When it comes to dads, there are primary roles, and then there are secondary roles.
Dads are likely on the minds of many this morning, as it is Father’s Day. I’m sure there are more than a few folks out there who plan to spend time with their dad today. Cards and gifts will doubtless be passed along, food will probably be grilled, and patriarchs will be celebrated.
And much of that celebration will center on the primary roles dads play in our lives. Fathers offer support and discipline, love and wisdom, compassion and leadership. A father will hold you accountable when you need it, and offer forgiveness when you’ve made a mistake. I feel like these are some of the foremost traits of a good dad.
But there also the many small, secondary roles that fathers take on. All the practices and activities that could best be described simply as “dad stuff.”
For instance, dads are always at the ready to vanquish any leftover or otherwise ignored pizza crusts. OK, maybe that’s just me. But when we get takeout or delivery pizza, I always know that I’m going to have a few slices — plus at least three crusts left uneaten by my daughter. German philosopher Friedrich Nietzsche once said, “The true man wants two things: danger and play.” What he meant to say was, “The true man wants three things: danger, play and those pizza crusts, if you’re not going to eat them.”
Dads are also required, by a law that is unwritten but long understood, to help when the kids get a ball stuck in a tree. Now, as you know, the first step in extracting such a ball is to shake the lower limbs of the tree, in hopes of jostling the tree just enough that it releases the snared sphere. This almost never works. The next step is, of course, to get another ball and throw it at the first ball to knock it loose. The most probable result is that you will miss badly, but what’s nearly as likely is that the second ball will then also get stuck in the tree. That’s why any decent dad knows that the best way to get a ball unstuck from a tree is to throw a Wiffle bat at it. It has good surface length, is skinny enough to not get caught in the branches and won’t kill any of the kids if (when?) it falls back down and hits them on the head.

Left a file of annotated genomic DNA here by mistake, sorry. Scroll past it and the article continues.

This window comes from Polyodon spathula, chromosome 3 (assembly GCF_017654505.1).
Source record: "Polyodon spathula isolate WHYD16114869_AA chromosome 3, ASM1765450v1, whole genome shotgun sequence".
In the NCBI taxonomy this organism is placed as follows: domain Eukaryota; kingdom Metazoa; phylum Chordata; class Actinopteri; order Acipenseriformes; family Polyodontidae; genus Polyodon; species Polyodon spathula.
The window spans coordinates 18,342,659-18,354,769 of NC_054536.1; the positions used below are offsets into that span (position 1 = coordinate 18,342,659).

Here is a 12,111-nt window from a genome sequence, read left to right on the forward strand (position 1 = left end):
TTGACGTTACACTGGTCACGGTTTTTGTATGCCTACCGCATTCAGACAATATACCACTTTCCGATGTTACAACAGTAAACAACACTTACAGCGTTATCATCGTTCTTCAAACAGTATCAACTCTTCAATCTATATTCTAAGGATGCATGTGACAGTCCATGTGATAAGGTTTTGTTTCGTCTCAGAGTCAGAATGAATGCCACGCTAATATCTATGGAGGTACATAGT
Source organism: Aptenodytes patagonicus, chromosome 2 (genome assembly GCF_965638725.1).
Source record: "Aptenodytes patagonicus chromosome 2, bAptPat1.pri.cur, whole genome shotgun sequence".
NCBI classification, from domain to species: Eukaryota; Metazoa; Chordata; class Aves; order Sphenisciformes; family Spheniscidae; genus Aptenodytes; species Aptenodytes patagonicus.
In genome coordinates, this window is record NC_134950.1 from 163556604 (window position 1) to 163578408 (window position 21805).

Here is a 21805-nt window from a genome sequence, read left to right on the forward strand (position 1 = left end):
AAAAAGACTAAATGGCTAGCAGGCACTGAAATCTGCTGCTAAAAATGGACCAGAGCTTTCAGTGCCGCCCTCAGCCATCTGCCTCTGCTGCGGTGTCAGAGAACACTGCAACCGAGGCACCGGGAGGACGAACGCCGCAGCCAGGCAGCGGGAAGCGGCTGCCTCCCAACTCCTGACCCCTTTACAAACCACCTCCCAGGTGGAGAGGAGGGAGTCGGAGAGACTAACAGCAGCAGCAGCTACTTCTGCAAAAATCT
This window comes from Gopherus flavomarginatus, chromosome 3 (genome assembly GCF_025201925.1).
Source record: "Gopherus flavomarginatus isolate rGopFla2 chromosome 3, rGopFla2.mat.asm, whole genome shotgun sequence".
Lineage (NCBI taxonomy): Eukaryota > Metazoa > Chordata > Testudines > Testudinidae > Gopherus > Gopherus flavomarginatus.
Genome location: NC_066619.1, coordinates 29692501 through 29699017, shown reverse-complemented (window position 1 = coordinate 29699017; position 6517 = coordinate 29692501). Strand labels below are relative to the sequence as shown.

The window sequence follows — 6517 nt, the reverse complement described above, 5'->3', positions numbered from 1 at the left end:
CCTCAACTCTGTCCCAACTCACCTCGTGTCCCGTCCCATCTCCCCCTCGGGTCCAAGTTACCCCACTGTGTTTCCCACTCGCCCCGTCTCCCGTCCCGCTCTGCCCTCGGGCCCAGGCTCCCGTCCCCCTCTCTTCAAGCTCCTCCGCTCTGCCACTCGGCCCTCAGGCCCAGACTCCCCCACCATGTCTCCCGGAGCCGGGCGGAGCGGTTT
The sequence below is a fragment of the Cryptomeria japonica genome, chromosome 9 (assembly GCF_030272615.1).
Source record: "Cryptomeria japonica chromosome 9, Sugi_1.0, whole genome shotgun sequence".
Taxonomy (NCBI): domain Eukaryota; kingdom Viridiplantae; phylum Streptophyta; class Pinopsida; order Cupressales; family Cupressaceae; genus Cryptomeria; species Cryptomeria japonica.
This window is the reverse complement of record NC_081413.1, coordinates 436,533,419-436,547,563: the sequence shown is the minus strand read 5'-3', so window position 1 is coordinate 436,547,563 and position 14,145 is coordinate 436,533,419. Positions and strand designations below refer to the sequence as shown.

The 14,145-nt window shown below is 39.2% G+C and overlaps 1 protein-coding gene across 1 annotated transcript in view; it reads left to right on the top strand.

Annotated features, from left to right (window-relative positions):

And dads are always available for lots of other secondary duties. Like knocking down wasp nests, haggling with ticket scalpers, changing the air filters in pushmowers, playing “King of the Float” at the pool, wearing cargo shorts, tipping barbers after a haircut, spreading mulch, telling jokes, spending $40 at a carnival game to win a $2 teddy bear, and insisting ballplayers from their era were superior to those in all other eras.
Dads will watch the thermostat like a hawk, keep up with gasoline prices with the fervor of a Wall Street day trader playing the stock market, call in to sports talk radio shows, stockpile batteries, read John Grisham books, quote Ric Flair, tie the fuses of multiple bottle rockets together when shooting fireworks on the Fourth of July, and say “Boy, we got here right on time” when a big crowd shows up at the restaurant after you’ve already sat down and placed your order.
Today’s a day when we celebrate fathers for all the important things they do. But the small stuff is pretty fun, too.
Maybe I’ll snag a few extra pizza crusts today.